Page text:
Whether you’ve got a large company with dozens or hundreds of employees, or a smaller business that employs only a few other people, a content management system (CMS) makes life easier, more organized, and manageable.

Content Management Systems Defined

To better understand how a CMS really can increase your company’s profitability, it makes sense to understand what it is and how it works. At its most basic element, a CMS facilitates people’s ability to more efficiently manage content. Some companies use internal, proprietary CMS while others opt for licensed, internet-based software to operate websites. The software enables the creation, editing, and publishing of a wide range of content that includes text, images, videos, and forms on websites.

How content management systems work

PHP, Perl, and Python are the languages typically used to program CMS, which are hosted locally, on company servers, or online. Generally, these systems support the very widespread MySQL database system.

Although each particular system has its own “flavor,” they share more similarities than differences. Users can define, edit, and arrange individual content modules like texts and images, for example, using HTML or WYSIWYG editors (what you see is what you get). These editors make website design very easy.

Current popular content management systems

Among some of today’s more popular CMS are the following:

WordPress (Open Source, uses PHP, MySQL)

This very cost-effective CMS is fairly easy to use, so you’ll also save money on upkeep and maintenance if you or an employee is capable of updating your site’s content. It’s easily accessible and updatable—all you need is internet access anywhere, anytime. The CMS is SEO-friendly, and when you use WordPress to build a website, you’ve got instant availability to simple, constant codes that facilitates Google indexing. You can also customize each page to focus SEO campaigns on high-converting pages, for example, to rank higher in search engines.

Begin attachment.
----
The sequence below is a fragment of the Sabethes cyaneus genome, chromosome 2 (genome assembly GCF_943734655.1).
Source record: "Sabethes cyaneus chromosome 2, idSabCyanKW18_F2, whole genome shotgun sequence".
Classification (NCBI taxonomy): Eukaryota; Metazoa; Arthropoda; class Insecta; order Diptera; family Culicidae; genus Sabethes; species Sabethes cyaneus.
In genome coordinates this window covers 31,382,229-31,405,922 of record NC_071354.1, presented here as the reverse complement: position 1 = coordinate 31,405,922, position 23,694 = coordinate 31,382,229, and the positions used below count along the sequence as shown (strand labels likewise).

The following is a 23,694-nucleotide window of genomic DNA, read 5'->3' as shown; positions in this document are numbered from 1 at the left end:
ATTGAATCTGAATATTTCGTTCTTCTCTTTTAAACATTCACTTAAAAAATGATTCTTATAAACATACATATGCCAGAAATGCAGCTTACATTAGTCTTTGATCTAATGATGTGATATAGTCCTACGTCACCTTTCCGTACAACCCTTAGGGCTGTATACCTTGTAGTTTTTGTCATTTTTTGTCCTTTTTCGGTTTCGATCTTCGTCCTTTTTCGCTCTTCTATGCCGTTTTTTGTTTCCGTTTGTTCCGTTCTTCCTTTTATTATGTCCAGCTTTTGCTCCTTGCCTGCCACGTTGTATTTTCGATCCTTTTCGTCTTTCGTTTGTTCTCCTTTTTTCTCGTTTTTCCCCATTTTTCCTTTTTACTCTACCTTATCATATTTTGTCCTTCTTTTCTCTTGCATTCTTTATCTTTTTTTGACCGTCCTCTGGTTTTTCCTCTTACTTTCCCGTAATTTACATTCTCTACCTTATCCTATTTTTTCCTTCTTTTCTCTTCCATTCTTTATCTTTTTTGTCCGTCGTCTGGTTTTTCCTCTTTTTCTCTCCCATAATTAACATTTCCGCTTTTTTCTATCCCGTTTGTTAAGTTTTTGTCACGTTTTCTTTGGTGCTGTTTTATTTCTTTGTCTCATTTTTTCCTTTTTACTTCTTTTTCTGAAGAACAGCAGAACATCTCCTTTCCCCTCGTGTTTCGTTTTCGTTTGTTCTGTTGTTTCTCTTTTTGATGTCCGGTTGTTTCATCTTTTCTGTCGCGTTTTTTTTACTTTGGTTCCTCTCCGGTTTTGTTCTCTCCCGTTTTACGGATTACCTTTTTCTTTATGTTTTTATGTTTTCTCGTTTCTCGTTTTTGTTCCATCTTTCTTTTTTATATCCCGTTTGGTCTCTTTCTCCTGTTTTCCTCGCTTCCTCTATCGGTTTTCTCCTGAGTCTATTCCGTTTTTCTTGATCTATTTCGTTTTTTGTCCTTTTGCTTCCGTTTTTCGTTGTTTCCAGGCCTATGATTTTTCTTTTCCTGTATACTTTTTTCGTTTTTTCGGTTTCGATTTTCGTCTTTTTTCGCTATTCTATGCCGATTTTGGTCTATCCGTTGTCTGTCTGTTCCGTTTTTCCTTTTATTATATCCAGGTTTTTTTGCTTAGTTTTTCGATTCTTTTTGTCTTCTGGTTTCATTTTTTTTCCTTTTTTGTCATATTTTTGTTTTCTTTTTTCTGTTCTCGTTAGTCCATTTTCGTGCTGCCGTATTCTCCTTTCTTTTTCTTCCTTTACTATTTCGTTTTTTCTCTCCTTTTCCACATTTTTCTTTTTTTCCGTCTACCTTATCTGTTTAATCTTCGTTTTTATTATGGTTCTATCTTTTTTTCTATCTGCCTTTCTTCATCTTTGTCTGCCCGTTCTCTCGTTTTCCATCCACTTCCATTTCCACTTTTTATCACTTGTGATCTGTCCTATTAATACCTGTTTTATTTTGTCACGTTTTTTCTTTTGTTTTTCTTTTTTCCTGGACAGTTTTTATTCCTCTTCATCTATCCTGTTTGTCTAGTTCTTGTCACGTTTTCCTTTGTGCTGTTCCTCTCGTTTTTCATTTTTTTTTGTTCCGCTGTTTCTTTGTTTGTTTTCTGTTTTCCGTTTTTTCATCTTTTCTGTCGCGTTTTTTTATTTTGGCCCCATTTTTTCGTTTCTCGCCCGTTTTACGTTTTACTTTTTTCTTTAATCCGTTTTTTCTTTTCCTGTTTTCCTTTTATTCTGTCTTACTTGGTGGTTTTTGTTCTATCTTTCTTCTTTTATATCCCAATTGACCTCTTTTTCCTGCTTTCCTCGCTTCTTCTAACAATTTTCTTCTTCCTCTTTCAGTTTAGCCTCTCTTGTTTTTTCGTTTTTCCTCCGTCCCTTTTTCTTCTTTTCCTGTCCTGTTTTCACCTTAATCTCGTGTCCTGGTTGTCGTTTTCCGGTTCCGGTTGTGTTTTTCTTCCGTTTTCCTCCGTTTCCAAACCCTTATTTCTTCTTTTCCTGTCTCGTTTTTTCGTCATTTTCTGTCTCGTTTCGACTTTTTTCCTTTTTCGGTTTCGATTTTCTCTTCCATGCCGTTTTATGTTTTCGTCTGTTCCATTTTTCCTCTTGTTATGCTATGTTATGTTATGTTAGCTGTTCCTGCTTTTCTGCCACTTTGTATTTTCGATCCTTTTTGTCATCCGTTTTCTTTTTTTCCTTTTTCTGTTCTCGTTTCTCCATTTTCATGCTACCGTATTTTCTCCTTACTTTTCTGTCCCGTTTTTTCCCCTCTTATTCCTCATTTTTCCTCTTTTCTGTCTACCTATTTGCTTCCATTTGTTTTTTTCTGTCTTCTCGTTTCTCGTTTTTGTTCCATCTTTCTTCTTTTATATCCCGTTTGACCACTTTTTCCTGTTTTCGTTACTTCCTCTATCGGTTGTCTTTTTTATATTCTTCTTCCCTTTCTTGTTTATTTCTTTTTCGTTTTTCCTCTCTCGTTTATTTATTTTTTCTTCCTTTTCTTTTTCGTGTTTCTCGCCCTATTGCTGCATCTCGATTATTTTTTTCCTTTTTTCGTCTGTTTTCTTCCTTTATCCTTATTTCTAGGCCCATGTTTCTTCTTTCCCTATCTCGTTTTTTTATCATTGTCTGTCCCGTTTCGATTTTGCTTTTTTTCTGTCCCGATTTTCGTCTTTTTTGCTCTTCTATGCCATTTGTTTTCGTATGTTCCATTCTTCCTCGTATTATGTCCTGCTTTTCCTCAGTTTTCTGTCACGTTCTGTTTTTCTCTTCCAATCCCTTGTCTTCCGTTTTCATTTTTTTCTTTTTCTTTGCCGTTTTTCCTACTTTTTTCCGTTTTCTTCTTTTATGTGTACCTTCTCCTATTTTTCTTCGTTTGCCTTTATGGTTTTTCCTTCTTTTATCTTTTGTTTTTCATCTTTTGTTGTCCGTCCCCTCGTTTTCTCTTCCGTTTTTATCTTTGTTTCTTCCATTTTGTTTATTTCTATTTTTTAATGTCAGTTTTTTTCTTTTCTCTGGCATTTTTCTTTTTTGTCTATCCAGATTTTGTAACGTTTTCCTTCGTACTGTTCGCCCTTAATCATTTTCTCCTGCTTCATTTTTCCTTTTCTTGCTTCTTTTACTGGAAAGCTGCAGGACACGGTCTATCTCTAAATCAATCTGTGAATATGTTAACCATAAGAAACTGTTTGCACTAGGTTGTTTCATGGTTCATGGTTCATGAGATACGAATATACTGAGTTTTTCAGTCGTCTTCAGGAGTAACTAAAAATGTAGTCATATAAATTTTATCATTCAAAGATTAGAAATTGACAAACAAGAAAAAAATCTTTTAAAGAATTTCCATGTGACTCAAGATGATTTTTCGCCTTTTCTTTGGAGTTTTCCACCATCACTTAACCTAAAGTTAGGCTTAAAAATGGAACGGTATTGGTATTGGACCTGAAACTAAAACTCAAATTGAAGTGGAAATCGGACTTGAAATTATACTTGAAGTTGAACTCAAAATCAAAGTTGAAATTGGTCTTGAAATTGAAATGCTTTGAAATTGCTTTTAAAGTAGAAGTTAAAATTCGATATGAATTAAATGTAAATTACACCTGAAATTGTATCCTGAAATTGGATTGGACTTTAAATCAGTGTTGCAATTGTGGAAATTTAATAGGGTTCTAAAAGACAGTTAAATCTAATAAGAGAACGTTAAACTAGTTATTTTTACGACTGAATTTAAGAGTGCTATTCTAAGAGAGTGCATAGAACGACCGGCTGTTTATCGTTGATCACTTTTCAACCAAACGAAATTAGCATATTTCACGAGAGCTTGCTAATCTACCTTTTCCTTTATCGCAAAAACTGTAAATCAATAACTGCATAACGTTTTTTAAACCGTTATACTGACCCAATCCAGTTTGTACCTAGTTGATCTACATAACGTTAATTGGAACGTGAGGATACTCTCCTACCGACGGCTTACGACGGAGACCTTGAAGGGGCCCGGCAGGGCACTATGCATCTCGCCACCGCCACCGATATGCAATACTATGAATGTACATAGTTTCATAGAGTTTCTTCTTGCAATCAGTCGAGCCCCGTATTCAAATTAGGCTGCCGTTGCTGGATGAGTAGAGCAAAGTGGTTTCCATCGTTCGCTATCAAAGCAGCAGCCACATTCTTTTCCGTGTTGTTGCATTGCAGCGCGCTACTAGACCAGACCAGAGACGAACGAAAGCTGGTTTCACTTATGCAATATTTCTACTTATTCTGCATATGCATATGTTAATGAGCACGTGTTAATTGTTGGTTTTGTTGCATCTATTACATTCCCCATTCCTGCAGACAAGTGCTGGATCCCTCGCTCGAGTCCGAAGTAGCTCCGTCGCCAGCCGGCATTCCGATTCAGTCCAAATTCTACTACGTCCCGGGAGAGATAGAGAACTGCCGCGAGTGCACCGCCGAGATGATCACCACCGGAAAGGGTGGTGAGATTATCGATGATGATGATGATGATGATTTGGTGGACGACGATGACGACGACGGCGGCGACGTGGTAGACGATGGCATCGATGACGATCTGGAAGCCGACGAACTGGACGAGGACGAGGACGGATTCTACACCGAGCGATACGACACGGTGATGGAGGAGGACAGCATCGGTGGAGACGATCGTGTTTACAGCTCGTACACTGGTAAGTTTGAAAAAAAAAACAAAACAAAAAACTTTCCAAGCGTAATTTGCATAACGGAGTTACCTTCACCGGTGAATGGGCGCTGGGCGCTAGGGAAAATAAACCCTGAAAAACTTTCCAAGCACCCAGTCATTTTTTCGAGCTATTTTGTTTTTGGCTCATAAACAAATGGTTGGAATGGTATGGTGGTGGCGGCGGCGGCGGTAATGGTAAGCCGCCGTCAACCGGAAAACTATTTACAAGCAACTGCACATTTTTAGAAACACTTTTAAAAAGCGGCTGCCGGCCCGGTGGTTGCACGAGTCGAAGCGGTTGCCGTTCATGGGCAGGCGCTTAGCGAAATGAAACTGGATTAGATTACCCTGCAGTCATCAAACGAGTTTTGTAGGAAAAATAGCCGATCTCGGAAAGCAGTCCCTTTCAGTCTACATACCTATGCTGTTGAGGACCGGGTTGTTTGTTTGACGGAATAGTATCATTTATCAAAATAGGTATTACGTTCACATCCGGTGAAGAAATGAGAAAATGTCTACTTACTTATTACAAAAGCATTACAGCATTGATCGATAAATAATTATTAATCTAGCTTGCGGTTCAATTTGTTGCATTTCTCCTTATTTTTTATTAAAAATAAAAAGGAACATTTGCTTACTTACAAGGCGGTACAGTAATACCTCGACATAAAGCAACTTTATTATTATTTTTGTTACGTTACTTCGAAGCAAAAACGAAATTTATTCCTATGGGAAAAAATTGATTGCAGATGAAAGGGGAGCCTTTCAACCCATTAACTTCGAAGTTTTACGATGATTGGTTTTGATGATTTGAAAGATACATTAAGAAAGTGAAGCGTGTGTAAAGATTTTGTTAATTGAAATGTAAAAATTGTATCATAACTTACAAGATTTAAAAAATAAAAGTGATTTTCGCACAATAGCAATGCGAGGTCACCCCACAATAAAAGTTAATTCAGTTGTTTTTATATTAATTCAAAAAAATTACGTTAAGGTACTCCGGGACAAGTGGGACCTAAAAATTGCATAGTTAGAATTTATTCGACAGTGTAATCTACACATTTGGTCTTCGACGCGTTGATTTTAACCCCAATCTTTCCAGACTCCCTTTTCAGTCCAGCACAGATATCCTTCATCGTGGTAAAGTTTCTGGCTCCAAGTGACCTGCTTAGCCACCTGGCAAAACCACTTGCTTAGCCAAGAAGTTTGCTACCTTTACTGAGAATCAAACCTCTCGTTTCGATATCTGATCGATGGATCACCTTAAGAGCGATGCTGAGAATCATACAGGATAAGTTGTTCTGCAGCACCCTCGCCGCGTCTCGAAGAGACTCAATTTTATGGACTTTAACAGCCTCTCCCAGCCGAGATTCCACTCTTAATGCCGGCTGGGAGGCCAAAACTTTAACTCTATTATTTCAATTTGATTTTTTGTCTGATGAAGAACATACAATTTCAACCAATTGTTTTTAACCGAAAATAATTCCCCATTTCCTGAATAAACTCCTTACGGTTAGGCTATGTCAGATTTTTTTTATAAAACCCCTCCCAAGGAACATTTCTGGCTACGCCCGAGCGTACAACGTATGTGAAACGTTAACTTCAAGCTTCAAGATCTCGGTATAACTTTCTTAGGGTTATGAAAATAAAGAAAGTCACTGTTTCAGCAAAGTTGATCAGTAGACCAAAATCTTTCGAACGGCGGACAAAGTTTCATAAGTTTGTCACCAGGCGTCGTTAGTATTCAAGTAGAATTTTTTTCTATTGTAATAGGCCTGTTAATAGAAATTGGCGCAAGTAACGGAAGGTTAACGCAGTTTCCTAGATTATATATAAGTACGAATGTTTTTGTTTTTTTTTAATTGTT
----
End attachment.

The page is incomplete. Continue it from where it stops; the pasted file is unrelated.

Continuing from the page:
WordPress offers syndication, which is a highly efficient method of earning inbound links to your site. New content—like blog posts—can go automatically to an RSS feed. That option makes it easier for other people to syndicate the content you generate across directories and other websites. The CMS also includes responsive web technology, which means your site’s pages adapt to fit whatever devices on which they’re viewed.

If you choose to add plugins, WordPress makes it easy. Not sure of a new feature? The site has a healthy community of users happy to share experiences and advice. And since the system operates on a universal, open source platform, it’s easy to transition its maintenance from one person (or firm) to another.

Joomla (Open Source, uses PHP, MySQL)

This CMS is also a community-driven project and is the second-largest global open source CMS. It’s used by eBay and IKEA, Harvard, and the UN Regional Information Center for Western Europe. It’s easier to use because it requires minimal expertise in coding and programming. The graphical user interface allows people to easily change colors, layouts, fonts, and features with no coding needed. On the other hand, if you do want to add a customized tweak, you can use the built-in override system to modify the system’s templates.